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What We Talk About When We Talk About Talking

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One time I met a guy at a coffee shop, a place as good as any to meet your soul mate. Things were going well -- I was making a lot of deliberate eye contact and all that -- when he stopped the conversation to tell me that he thought I could do voice-over work. "Like the woman who plays Bart on The Simpsons," he said. "You could be the voice of an eight-year-old boy." And then he winked and cut in front of me in line.

This wasn't the first time I'd been so casually dismissed or judged because of the way I speak. When I was a third grader in Mrs. Chandler's class, the school's speech therapist came to see me. He told me there was a way of speaking so I could be understood and welcomed into the community of the speaking. He said I might be better liked if I started to pronounce hard R's and soft L's and if maybe I considered brushing my hair from time to time. Because I was young and eager to be liked, I listened to him when he told me that my unique lilt -- what he called an impediment-- was a problem that could be fixed by recitation and slow-talking.

And so, in just a few months time, his voodoo magic and sorcery worked: I spoke "normally," and just like everyone else.

So maybe this article in the New York Times a few months ago escaped your attention, but it didn't elude mine. The Times noted that a current linguistic trend called "vocal fry" is just one in a long line of largely female speech patterns that are seen often seen as a sign of stupidity. Teens and young women who used vocal fry were being dismissed as insecure, naive, and dumb.

Who were these girls? What did they sound like that had made them so reviled and looked down upon? What was vocal fry? Did I make vocal fry? I did some obligatory research at the local library, because I don't have wireless access at home:

"...the lowest vocal register and is produced through a loose glottal closure which will permit air to bubble through slowly with a popping or rattling sound of a very low frequency..."
-- Wikipedia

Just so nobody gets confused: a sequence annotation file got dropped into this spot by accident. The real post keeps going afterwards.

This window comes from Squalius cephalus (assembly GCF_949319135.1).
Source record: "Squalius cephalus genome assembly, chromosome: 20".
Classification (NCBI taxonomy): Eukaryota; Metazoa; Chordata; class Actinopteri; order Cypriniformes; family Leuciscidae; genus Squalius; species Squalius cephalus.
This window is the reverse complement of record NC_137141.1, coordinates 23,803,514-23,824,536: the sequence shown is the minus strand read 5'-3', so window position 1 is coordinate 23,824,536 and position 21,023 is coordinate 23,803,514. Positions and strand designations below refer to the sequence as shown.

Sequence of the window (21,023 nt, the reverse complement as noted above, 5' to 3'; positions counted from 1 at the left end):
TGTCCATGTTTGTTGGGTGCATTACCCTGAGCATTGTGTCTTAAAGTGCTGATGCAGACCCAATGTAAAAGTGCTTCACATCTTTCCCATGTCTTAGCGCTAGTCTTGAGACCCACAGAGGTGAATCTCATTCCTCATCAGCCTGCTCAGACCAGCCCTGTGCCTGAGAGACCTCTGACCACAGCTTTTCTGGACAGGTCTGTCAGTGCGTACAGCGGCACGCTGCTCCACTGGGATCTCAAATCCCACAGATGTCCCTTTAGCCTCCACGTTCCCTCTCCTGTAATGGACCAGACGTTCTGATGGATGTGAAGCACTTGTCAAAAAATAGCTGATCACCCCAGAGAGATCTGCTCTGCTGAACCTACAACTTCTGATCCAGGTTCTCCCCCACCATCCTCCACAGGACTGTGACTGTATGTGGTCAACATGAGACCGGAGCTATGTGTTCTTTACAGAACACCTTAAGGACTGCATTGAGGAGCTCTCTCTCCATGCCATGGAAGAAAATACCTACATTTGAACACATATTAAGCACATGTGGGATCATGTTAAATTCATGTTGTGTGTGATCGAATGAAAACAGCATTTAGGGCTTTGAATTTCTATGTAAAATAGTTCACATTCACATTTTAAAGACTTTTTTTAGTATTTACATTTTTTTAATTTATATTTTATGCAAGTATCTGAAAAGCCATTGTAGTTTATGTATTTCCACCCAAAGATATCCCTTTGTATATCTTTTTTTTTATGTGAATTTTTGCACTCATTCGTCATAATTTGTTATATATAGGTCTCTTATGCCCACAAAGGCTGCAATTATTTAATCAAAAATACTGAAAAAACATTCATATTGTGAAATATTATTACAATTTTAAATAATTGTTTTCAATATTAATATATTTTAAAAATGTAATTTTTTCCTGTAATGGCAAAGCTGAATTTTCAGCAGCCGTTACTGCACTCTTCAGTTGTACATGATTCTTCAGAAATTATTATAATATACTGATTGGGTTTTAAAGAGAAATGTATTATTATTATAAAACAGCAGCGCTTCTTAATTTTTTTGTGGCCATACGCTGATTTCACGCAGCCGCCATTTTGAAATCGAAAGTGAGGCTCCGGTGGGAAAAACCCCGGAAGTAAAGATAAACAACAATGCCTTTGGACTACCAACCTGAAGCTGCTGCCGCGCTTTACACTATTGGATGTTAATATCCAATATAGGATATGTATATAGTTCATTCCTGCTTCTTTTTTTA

That didn't sound like me. I don't rattle. Or do I? The more I read and watched and listened, and called in to NPR to ask, the more I began to recognize a bit of Ke$ha in myself.

All of my Internet research brought me to a worrying conclusion. Was I undermining all my professional hopes and dreams by speaking this way? Is this why I was newly 24 and still had no 401K? Why when I told people about my ambitions they gave me a look as if to say, "Not in my backyard!"

In my quest to become the first female commissioner of the NBA, I always thought it was best to be and sound like myself. What a stupid assumption, Ilana, as I think to myself now, and bang my head on the steering wheel as I roll through a four way stop, like one of those crazy woman drivers I've been trying my best not to become.

Is this the way it's always going to be, Hillary? Here, I thought looks were all that mattered for women in the world, but it turns out all the time I spend thinking about my bangs, I should have been thinking about the character of my speech patterns.

But then it occurred to me how unfair it seemed that women were taking all this heat for their vocal registers, when men can sound just as unintelligent. Maybe they don't fry, but they say all kinds of dumb things, with their "dudes" and their "bros" and their "sup, playas" and their "I'm not looking for anything serious right nows."

Besides, real social scientists at the news-magazine channel CNBC think vocal fry is simply a feminine way of communicating authority. It's no sign of stupidity at all, but a crude awareness of social cues!

A low register, a croak, a stutter, isn't a reason to find young women intellectually inferior. It's just a faulty justification for thinking so. And I don't have time to entertain such sexist flights of fancy. I'm too busy changing the world, and excelling, and forgetting to pick up my dry cleaning.